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INFRASTRUCTURE WE CAN LIVE WITH:
The Neighborly Substation

WEDNESDAY, JANUARY 14, 2009
New York City, NY

All over the world, cities integrate electrical substations into the streetscape and bury them beneath buildings and parks—keeping them out of eye and earshot. If London, Tokyo, and Anaheim can do it, why not New York?

One reason is the city’s zoning code, which relegates substations—electricity’s local distribution hubs—to the industrial areas of New York’s past. The results: land used inefficiently and substations sited more by zoning and politics than by engineering. Substations need to be located near businesses and homes. Lower Manhattan’s 7 World Trade Center demonstrates what’s possible in New York—substation and offices together in a handsome building. It should not have to be the lone example.


REPORT PRESENTATION:

HOPE COHEN
Deputy Director, Center for Rethinking Development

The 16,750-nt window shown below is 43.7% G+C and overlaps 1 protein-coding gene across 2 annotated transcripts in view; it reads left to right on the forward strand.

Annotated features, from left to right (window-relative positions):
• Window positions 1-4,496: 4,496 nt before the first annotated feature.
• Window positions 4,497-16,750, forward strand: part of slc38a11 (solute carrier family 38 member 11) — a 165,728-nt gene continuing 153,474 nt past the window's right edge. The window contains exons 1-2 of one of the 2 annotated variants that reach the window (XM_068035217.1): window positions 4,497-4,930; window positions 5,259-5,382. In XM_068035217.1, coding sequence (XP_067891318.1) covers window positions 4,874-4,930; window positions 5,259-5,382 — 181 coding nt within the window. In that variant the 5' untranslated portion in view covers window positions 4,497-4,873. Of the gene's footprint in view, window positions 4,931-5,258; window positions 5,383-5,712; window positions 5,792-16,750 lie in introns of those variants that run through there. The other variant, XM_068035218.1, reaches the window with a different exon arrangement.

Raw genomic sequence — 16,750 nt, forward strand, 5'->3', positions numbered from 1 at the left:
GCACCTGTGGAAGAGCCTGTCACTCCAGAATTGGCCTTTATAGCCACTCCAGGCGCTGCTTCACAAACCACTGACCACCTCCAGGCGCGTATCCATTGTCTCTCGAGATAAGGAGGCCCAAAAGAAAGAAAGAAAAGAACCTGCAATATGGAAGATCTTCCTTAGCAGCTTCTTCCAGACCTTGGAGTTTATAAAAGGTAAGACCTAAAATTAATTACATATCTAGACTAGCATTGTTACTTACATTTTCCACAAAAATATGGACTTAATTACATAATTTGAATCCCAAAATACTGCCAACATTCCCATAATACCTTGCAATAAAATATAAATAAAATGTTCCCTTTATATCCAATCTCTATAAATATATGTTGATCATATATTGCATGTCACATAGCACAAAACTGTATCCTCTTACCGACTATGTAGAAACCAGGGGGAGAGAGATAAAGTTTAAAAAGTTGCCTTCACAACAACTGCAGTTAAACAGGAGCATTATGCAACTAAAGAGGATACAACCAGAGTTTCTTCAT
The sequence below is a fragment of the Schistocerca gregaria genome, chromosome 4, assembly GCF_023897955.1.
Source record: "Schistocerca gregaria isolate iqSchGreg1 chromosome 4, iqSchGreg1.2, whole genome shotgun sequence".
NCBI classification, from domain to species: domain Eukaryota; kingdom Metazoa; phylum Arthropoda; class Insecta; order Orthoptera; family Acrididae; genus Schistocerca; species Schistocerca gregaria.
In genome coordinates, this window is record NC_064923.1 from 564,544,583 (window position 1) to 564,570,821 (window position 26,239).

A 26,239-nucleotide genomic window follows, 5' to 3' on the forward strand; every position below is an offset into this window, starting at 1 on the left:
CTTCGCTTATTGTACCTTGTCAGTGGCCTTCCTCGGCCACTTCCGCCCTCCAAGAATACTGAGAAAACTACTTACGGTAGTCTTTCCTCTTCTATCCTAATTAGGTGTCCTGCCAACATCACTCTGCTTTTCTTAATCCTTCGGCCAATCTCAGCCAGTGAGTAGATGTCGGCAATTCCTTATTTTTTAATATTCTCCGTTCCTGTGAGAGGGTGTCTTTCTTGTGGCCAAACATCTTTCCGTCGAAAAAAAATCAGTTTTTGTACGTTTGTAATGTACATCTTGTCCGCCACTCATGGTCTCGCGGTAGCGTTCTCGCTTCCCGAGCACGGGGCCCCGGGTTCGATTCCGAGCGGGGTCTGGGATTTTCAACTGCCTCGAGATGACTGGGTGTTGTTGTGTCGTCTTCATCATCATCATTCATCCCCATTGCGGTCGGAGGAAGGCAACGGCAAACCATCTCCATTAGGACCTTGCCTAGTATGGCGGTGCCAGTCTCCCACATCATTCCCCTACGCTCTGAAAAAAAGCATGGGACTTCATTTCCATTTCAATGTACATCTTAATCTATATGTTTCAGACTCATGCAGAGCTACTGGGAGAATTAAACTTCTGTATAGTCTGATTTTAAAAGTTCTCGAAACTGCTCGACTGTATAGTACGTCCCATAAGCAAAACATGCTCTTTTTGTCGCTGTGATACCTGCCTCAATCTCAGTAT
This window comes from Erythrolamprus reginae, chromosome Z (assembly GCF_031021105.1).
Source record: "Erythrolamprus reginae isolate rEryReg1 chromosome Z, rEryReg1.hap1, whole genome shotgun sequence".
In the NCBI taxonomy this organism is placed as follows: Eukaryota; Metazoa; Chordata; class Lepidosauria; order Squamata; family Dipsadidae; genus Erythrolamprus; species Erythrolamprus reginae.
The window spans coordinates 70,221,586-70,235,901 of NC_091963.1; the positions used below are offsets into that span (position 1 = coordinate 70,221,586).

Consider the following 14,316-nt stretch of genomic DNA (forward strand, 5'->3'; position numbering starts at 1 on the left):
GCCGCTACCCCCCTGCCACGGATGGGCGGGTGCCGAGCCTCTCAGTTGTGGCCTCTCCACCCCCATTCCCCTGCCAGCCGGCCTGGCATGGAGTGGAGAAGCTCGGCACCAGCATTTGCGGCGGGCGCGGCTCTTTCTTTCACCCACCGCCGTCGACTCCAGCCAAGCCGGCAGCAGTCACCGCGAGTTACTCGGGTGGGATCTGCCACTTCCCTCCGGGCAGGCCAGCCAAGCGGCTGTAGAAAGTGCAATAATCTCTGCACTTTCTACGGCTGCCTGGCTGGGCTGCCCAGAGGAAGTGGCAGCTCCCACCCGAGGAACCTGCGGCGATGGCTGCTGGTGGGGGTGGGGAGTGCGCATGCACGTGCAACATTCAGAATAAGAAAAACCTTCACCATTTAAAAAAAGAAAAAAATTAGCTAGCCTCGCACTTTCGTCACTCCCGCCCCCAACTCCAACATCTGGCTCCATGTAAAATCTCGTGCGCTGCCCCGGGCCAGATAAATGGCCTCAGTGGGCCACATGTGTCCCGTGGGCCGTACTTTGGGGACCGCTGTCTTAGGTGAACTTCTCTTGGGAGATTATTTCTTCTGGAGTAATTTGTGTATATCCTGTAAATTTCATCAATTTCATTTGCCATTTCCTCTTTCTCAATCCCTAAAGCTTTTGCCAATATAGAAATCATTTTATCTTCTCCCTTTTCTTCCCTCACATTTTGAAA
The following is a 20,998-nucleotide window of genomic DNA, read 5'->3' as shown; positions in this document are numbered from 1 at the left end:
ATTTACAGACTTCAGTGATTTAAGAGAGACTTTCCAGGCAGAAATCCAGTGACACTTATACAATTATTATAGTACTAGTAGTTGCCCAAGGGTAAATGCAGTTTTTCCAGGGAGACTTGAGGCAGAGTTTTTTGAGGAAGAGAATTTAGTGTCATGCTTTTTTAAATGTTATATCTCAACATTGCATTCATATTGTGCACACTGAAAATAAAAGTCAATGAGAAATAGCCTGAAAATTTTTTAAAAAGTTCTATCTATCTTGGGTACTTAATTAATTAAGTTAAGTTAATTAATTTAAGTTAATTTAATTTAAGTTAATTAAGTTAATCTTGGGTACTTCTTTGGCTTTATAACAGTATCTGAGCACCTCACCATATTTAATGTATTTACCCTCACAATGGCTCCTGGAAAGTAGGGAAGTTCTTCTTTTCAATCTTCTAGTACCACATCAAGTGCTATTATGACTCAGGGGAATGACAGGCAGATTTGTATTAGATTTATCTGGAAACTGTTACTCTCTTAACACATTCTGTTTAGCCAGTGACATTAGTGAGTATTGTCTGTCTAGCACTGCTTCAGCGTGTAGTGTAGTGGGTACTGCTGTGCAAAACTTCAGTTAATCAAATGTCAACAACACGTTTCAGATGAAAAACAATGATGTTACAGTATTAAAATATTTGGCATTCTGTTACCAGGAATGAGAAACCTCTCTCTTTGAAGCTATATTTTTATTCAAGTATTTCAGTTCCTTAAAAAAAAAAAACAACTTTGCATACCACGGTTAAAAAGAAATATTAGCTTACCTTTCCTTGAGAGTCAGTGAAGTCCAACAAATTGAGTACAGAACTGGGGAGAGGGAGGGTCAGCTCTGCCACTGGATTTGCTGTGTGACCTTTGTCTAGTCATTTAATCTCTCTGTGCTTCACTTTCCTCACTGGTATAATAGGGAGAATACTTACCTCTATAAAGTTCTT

The Neighborly Substation: Electricity, Zoning, and Urban Design

PANELISTS:

RONALD H. BOZGO
Vice President for Engineering, Con Edison
JAMES T. GALLAGHER
Senior Vice President, NYC Economic Development Corporation, Chairman, Mayor’s Energy Policy Task Force
ASHOK GUPTA
Air and Energy Program Director, Natural Resources Defense Council
JANNO LIEBER
President, World Trade Center Properties, Silverstein Properties

MODERATOR:

PETER W. HUBER
Senior Fellow, Manhattan Institute


OP-ED
Growing NYC's Grid, Hope Cohen, New York Post, 01-24-09

IN THE PRESS
Changes we can all believe in, Grist Magazine, 01-28-09
Why Not Bury Ugly Power Substations?, The New York Times' City Room Blog, 01-16-09 (This article was linked on USA Today, 01-16-09)

 


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